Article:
- Over 600,000 Americans followed Instagram accounts that are now believed to be run by Russian trolls.
- Facebook, Instagram’s parent company, deleted them just days before the 2018 midterms.
- The action came after the company was tipped off by the FBI.
Over 600,000 Americans followed a series of fake Instagram and Facebook accounts suspected to be linked to Russia that were detected and removed just days before the 2018 midterms.
On November 5 – the eve of the contentious midterm elections that saw Democrats take control of the House of Representatives – Facebook announced it had been informed by the FBI about “online activity that they belied was linked to foreign entities,” and subsequently took down dozens of accounts and pages.
In an update on Tuesday, Facebook said it has now taken down 99 Instagram accounts, 36 Facebook accounts, and 6 Facebook Pages. 1.25 million Facebook users followed at least one of the Instagram accounts – and 600,000 of these users were in the United States.
Like previous influence campaigns, the various accounts and pages posted politically divisive content, from both left-wing and right-wing perspectives, according to samples provided by Facebook.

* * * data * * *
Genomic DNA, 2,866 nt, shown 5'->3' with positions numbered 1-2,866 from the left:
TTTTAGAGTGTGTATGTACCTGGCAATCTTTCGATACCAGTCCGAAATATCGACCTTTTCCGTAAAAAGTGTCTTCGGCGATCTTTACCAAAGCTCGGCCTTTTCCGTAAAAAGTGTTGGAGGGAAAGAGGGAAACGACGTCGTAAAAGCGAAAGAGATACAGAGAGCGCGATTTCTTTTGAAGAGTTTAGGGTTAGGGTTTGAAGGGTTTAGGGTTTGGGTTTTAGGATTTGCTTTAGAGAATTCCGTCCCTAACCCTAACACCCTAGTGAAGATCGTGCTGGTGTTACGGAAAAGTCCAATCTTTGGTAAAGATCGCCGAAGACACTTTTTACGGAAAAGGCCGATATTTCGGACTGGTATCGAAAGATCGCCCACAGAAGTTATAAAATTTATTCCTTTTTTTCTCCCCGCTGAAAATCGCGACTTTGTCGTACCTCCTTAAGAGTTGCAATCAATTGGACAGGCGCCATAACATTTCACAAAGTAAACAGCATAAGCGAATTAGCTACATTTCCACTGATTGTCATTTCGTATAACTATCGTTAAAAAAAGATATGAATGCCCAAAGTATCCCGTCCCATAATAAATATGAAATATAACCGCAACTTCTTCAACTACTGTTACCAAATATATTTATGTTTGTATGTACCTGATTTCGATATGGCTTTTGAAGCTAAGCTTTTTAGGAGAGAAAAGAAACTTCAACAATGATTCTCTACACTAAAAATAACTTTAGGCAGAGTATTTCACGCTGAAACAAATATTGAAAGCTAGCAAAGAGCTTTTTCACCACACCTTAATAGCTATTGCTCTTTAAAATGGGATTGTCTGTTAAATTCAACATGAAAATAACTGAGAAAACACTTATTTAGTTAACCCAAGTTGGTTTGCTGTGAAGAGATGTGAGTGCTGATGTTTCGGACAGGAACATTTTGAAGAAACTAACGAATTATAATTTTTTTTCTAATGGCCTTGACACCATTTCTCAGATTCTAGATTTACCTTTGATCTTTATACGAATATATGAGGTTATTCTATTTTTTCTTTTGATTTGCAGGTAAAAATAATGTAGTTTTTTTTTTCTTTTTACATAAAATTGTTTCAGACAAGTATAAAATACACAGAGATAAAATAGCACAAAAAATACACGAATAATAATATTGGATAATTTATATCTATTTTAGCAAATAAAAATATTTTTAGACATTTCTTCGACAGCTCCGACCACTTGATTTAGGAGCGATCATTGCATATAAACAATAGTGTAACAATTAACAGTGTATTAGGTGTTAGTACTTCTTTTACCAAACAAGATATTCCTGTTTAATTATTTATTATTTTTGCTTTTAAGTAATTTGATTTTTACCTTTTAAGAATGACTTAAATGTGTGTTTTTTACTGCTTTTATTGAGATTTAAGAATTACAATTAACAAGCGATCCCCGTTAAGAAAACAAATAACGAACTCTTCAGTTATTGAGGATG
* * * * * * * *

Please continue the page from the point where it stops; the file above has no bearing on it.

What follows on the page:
In a blog post, Facebook’s head of cybersecurity policy Nathaniel Gleicher said the accounts may be linked to Russia, which has repeatedly tried to spread misinformation and propaganda on the company’s social networks – most notably during the 2016 US presidential election.
“Last Tuesday, a website claiming to be associated with the Internet Research Agency, a Russia-based troll farm, published a list of Instagram accounts they said that they’d created. We had already blocked most of them, and based on our internal investigation, we blocked the rest,” Gleicher wrote.
“Ultimately, this effort may have been connected to the IRA, but we aren’t best placed to say definitively whether that is the case. As multiple independent experts have pointed out, trolls have an incentive to claim that their activities are more widespread and influential than may be the case. That appears to be true here as well.”
The takedowns are illustrative of the ongoing struggle Facebook faces to protect its platform from covert political influence campaigns – with everyone from Iran-linked operatives to political activists at home in the US attempting to game the system in recent months, according to Facebook’s past announcements.
Do you work at Facebook? Got a tip?Contact this reporter via Signal or WhatsApp at +1 (650) 636-6268 using a non-work phone, email at [email protected], Telegram or WeChat at robaeprice, or Twitter DM at @robaeprice. (PR pitches by email only, please.) You can also contact Business Insider securely via SecureDrop.
Business Insider Emails & Alerts
Site highlights each day to your inbox.